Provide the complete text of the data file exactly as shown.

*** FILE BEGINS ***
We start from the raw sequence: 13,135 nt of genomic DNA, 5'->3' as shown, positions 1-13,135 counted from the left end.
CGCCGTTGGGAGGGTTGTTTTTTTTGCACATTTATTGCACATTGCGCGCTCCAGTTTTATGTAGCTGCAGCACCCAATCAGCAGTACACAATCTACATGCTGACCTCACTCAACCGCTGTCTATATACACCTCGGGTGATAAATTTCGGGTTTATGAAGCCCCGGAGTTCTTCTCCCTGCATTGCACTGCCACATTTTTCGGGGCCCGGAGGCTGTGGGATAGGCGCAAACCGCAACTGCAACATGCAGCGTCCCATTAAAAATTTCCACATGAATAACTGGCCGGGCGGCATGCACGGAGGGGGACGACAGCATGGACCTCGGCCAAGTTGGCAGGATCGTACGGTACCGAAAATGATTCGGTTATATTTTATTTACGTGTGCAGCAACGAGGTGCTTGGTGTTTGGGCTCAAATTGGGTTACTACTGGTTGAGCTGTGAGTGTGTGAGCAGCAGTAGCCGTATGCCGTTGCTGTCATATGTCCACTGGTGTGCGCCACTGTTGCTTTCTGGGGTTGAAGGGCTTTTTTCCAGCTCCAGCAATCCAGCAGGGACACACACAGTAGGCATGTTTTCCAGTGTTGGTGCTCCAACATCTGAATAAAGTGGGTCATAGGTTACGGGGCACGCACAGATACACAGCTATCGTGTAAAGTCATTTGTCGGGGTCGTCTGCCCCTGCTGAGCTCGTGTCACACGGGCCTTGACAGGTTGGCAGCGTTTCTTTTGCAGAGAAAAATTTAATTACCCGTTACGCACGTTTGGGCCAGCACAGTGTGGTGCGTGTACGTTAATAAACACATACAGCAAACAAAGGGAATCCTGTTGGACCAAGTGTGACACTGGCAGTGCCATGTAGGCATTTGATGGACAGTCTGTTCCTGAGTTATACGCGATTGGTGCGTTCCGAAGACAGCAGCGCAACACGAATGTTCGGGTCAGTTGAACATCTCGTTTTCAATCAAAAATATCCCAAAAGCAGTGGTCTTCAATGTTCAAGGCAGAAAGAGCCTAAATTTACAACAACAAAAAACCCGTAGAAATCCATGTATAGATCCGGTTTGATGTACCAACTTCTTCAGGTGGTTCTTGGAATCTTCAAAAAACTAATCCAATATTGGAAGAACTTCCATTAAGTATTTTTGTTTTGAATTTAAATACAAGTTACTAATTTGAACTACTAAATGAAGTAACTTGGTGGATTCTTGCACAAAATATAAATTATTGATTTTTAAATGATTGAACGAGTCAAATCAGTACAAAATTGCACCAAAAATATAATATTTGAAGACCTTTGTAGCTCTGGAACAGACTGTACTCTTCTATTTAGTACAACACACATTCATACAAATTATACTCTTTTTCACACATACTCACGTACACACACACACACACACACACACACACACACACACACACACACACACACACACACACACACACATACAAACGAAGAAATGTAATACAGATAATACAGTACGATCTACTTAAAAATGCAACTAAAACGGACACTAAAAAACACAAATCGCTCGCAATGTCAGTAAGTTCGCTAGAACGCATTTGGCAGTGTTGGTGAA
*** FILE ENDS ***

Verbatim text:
We start from the raw sequence: 13,135 nt of genomic DNA, 5'->3' as shown, positions 1-13,135 counted from the left end.
CGCCGTTGGGAGGGTTGTTTTTTTTGCACATTTATTGCACATTGCGCGCTCCAGTTTTATGTAGCTGCAGCACCCAATCAGCAGTACACAATCTACATGCTGACCTCACTCAACCGCTGTCTATATACACCTCGGGTGATAAATTTCGGGTTTATGAAGCCCCGGAGTTCTTCTCCCTGCATTGCACTGCCACATTTTTCGGGGCCCGGAGGCTGTGGGATAGGCGCAAACCGCAACTGCAACATGCAGCGTCCCATTAAAAATTTCCACATGAATAACTGGCCGGGCGGCATGCACGGAGGGGGACGACAGCATGGACCTCGGCCAAGTTGGCAGGATCGTACGGTACCGAAAATGATTCGGTTATATTTTATTTACGTGTGCAGCAACGAGGTGCTTGGTGTTTGGGCTCAAATTGGGTTACTACTGGTTGAGCTGTGAGTGTGTGAGCAGCAGTAGCCGTATGCCGTTGCTGTCATATGTCCACTGGTGTGCGCCACTGTTGCTTTCTGGGGTTGAAGGGCTTTTTTCCAGCTCCAGCAATCCAGCAGGGACACACACAGTAGGCATGTTTTCCAGTGTTGGTGCTCCAACATCTGAATAAAGTGGGTCATAGGTTACGGGGCACGCACAGATACACAGCTATCGTGTAAAGTCATTTGTCGGGGTCGTCTGCCCCTGCTGAGCTCGTGTCACACGGGCCTTGACAGGTTGGCAGCGTTTCTTTTGCAGAGAAAAATTTAATTACCCGTTACGCACGTTTGGGCCAGCACAGTGTGGTGCGTGTACGTTAATAAACACATACAGCAAACAAAGGGAATCCTGTTGGACCAAGTGTGACACTGGCAGTGCCATGTAGGCATTTGATGGACAGTCTGTTCCTGAGTTATACGCGATTGGTGCGTTCCGAAGACAGCAGCGCAACACGAATGTTCGGGTCAGTTGAACATCTCGTTTTCAATCAAAAATATCCCAAAAGCAGTGGTCTTCAATGTTCAAGGCAGAAAGAGCCTAAATTTACAACAACAAAAAACCCGTAGAAATCCATGTATAGATCCGGTTTGATGTACCAACTTCTTCAGGTGGTTCTTGGAATCTTCAAAAAACTAATCCAATATTGGAAGAACTTCCATTAAGTATTTTTGTTTTGAATTTAAATACAAGTTACTAATTTGAACTACTAAATGAAGTAACTTGGTGGATTCTTGCACAAAATATAAATTATTGATTTTTAAATGATTGAACGAGTCAAATCAGTACAAAATTGCACCAAAAATATAATATTTGAAGACCTTTGTAGCTCTGGAACAGACTGTACTCTTCTATTTAGTACAACACACATTCATACAAATTATACTCTTTTTCACACATACTCACGTACACACACACACACACACACACACACACACACACACACACACACACACACACACACACACACACATACAAACGAAGAAATGTAATACAGATAATACAGTACGATCTACTTAAAAATGCAACTAAAACGGACACTAAAAAACACAAATCGCTCGCAATGTCAGTAAGTTCGCTAGAACGCATTTGGCAGTGTTGGTGAA